Magley cited a 2016 EEOC report which also showed mixed results from harassment training, and suggested that it might be more effective to shift the focus from harassment to civility.

Magley noted, “When you enter into [a training program] prepared to be told that you’ve been naughty, you go in cynical.”

But if you shift the paradigm: “When you enter into a training scenario where you’re being told explicitly that we’re going to give you ideas on how to create community, on how to bond with one another in productive, cohesive collaborative kinds of ways,” it changes the mindset. The training is viewed as an opportunity for growth and professional advancement, rather than as punishment.

This makes so much sense, but again, we mustn’t wait until boys and girls become men and women and join the workforce. Civility must be instilled from the moment they begin to walk and talk. Parents must model these values and teachers must impart them—over and over again until civility and kindness become as elemental as our need for oxygen.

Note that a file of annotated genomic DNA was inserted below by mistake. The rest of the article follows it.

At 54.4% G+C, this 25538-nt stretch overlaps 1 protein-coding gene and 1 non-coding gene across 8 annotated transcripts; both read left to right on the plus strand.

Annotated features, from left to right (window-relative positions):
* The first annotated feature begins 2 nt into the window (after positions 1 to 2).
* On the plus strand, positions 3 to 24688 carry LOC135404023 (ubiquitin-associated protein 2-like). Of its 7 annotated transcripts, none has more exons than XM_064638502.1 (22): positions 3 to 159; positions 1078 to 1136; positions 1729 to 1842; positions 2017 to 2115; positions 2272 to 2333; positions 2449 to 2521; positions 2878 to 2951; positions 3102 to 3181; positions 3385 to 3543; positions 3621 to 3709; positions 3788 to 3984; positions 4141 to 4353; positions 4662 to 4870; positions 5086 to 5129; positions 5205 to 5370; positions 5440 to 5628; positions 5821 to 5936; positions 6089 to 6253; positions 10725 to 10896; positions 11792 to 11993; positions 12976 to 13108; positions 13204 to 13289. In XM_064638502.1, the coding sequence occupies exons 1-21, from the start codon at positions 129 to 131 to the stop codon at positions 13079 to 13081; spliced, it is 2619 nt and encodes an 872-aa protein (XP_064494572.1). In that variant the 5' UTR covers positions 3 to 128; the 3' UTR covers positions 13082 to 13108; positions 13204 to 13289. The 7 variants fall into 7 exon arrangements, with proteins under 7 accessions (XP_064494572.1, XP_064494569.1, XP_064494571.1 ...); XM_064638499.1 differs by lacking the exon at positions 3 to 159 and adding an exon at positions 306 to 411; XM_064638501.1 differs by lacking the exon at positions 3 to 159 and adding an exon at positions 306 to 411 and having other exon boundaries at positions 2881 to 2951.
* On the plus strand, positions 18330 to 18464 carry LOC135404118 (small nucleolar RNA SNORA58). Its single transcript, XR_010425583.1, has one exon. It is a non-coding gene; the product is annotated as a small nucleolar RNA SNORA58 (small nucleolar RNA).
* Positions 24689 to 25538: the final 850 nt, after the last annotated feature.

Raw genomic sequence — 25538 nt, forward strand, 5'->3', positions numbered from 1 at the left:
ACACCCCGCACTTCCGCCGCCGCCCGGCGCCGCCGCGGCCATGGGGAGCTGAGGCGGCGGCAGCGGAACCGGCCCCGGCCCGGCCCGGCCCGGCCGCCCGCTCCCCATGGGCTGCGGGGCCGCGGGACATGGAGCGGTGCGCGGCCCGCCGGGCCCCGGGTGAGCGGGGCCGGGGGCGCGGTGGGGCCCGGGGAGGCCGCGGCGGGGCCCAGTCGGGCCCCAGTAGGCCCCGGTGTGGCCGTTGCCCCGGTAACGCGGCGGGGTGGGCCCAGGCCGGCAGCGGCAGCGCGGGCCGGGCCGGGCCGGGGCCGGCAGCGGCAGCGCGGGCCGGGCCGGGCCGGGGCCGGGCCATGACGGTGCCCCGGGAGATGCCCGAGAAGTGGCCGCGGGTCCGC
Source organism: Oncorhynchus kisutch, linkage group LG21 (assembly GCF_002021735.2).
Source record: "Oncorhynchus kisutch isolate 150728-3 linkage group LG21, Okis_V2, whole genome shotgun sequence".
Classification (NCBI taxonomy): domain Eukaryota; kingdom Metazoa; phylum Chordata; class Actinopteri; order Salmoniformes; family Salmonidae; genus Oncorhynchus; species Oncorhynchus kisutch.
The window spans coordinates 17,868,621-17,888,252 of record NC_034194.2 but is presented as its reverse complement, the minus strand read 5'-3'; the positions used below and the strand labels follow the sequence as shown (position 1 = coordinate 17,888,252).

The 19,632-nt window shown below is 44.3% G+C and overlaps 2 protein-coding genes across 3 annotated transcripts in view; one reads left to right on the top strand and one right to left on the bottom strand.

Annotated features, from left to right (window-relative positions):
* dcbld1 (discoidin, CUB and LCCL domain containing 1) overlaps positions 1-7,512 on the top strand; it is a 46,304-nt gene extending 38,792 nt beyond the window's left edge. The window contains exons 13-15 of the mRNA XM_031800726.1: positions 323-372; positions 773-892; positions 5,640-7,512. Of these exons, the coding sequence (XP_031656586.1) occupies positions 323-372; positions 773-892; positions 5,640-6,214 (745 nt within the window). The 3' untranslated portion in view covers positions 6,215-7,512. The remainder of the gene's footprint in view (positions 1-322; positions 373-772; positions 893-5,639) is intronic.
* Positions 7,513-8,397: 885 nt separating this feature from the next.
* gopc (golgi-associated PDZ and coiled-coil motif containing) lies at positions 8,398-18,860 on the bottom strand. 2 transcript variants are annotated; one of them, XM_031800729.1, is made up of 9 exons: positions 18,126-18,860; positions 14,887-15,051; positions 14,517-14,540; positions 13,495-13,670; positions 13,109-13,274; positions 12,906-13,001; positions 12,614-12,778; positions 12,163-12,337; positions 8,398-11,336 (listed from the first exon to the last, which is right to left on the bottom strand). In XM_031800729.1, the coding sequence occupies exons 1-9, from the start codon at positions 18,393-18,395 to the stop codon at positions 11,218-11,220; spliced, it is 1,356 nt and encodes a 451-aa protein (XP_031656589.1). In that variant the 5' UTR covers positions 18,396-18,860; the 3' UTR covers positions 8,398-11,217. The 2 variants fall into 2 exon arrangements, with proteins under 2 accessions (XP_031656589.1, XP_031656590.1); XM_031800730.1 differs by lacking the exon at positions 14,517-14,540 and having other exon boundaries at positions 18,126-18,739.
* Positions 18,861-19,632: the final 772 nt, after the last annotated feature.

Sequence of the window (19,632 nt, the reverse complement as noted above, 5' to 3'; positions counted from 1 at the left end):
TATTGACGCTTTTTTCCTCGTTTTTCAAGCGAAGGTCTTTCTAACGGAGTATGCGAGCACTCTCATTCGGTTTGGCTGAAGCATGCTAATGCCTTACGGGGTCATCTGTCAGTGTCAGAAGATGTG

It starts with civility . . . . It starts with kindness.

“Many men fail because they do not see the importance of being kind and courteous to the men under them. Kindness to everybody always pays for itself. And, besides, it is a pleasure to be kind.” (Charles M. Schwab)